Kline Was on to Piper Back in ’94

After reading This Post, much of the long and meandering comment thread that followed, a few follow-up posts, and taking-in all I could stand of the related videos, I was reminded again of This Outstanding Article and its final paragraph:

The assault on classic covenant theology of which Fuller has become a vociferous spokesman is being endorsed by some prominent leaders within even the broadly Reformed wing of evangelicalism. For example, in the foreword to Fuller’s The Unity of the Bible, John Piper, a popular lecturer at Reformed gatherings, tells us that “no book besides the Bible has had a greater influence on my life” than this one—an influence that has led him to dismiss covenant theology as not essential to a Reformed theology. It is imperative, therefore, that we who would maintain the Reformed faith recognize the Fuller theology for what it is: a radical renunciation of the Reformation, a subtle surrender to Rome. May we continue to cherish covenant theology, and in particular its precious doctrine of the righteousness secured for us by the active obedience of Christ. As Machen said: “No hope without it!”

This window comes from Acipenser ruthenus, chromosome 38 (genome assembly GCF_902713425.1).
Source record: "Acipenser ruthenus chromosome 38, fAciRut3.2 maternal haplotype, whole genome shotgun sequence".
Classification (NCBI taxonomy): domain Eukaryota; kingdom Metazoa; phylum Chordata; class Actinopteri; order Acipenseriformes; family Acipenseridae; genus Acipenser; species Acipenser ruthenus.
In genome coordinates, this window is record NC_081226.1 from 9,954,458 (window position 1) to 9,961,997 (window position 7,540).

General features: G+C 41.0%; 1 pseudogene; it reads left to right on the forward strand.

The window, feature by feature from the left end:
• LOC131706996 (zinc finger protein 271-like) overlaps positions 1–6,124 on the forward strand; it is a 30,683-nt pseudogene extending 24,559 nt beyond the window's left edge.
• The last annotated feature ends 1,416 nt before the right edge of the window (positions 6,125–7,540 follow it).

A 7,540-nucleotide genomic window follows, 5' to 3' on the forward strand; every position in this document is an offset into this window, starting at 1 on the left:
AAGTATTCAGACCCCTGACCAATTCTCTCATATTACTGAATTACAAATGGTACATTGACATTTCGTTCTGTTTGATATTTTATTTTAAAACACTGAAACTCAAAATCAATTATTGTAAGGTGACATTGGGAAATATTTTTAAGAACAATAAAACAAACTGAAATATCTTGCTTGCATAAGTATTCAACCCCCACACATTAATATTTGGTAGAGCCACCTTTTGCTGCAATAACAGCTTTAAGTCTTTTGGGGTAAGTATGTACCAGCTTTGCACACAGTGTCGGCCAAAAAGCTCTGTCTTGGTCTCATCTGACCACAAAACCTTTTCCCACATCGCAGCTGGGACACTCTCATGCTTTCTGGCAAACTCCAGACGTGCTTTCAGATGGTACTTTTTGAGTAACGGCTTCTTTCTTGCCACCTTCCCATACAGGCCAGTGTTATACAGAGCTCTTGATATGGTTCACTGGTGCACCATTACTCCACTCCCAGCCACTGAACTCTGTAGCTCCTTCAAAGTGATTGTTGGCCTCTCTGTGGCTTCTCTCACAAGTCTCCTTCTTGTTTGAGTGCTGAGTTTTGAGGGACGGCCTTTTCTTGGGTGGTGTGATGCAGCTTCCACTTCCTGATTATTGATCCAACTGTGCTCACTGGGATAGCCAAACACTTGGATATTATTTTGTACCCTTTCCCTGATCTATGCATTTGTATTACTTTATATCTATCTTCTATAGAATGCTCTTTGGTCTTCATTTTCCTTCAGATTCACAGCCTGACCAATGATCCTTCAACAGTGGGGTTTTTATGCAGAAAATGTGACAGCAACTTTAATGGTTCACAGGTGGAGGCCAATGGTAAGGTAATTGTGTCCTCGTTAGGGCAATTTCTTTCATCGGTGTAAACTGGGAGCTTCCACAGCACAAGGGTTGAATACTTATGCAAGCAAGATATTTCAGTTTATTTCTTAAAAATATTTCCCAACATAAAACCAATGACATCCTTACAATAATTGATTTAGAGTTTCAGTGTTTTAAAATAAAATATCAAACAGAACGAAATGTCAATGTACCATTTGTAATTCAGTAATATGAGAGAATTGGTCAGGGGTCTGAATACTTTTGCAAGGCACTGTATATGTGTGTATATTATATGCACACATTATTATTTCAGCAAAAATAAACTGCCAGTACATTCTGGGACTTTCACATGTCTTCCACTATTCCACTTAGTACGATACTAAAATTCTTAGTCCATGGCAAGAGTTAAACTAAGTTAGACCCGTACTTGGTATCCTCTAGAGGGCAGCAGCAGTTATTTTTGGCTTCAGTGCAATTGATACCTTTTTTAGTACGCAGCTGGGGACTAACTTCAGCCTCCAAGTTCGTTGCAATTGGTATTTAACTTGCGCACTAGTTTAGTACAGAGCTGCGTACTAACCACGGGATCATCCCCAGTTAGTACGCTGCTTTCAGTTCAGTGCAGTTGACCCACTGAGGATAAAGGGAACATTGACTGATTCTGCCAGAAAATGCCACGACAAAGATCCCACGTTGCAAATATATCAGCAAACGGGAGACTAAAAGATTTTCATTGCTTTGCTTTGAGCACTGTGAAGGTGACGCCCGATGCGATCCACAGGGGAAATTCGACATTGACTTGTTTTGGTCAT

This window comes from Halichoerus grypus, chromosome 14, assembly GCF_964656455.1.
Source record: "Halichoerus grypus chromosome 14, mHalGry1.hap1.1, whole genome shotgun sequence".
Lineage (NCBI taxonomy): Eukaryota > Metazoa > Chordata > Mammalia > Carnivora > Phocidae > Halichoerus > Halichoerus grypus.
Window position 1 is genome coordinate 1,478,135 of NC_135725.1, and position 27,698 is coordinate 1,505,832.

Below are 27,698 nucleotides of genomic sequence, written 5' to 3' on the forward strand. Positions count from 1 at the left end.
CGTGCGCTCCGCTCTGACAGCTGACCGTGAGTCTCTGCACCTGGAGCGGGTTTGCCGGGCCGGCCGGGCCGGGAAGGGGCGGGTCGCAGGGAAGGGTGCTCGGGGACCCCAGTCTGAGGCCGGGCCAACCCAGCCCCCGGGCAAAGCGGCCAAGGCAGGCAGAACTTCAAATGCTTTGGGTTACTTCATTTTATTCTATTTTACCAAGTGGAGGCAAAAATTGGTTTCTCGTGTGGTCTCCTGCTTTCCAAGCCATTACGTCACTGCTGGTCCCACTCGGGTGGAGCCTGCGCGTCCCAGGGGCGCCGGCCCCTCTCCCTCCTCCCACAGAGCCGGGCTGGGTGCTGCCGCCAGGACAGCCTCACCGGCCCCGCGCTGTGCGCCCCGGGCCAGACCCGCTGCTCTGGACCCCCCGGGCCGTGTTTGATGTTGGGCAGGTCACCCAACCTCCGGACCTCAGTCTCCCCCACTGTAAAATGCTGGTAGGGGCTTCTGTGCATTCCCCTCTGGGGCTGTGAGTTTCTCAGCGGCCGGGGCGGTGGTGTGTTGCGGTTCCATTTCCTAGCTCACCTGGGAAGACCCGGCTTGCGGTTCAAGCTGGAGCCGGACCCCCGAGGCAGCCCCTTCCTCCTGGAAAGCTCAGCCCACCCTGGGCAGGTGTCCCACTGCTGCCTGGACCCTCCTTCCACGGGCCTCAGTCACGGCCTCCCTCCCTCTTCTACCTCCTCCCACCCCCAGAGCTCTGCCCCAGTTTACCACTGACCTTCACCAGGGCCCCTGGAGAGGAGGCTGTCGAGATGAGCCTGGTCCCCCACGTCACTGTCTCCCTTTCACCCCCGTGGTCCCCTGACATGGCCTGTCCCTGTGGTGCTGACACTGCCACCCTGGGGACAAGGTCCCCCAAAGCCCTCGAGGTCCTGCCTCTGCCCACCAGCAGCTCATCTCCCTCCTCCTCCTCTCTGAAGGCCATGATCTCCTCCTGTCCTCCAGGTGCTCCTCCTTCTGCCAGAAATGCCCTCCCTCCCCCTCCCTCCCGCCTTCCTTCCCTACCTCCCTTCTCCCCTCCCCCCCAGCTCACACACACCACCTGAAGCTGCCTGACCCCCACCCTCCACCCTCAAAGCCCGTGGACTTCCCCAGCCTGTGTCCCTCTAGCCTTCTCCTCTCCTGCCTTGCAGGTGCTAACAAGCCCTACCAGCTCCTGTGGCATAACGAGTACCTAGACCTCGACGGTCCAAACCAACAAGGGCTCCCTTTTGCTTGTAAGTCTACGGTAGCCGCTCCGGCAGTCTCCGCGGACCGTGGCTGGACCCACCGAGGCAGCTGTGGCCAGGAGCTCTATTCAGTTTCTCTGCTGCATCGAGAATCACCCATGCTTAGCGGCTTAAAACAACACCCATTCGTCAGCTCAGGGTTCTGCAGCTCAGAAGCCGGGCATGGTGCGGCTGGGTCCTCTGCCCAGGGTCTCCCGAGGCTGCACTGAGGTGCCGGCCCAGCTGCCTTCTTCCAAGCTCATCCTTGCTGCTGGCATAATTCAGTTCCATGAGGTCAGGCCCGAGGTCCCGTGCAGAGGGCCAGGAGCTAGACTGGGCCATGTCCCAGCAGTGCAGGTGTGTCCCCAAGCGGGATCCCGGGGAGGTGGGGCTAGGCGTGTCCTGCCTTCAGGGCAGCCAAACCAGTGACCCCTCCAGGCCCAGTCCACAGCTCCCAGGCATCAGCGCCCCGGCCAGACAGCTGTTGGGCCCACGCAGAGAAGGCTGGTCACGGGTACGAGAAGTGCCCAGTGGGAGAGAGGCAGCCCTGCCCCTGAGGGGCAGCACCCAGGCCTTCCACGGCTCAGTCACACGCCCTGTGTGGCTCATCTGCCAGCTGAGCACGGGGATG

*My emphasis

And I was reminded again of Kline’s greatness.

Kline knew.

***Update
Kline was still on to Piper two years later. Rube has shared this quote from Kline’s Kingdom Prologue lectures:

Piper is supposed to be a great Calvinistic preacher and so on, and he hates the idea of the covenant, and he hates the idea of works, and so he is destroying the gospel in the stuff that he writes, and whatever good things he is saying in some books it makes me cringe then when his books are urged upon people to read, because mixed in with them is this stuff which undercuts the gospel of saving grace, because he has no room for the idea of works, and that means there’s no room for the idea of Jesus’ works either, as the meritorious ground of your salvation.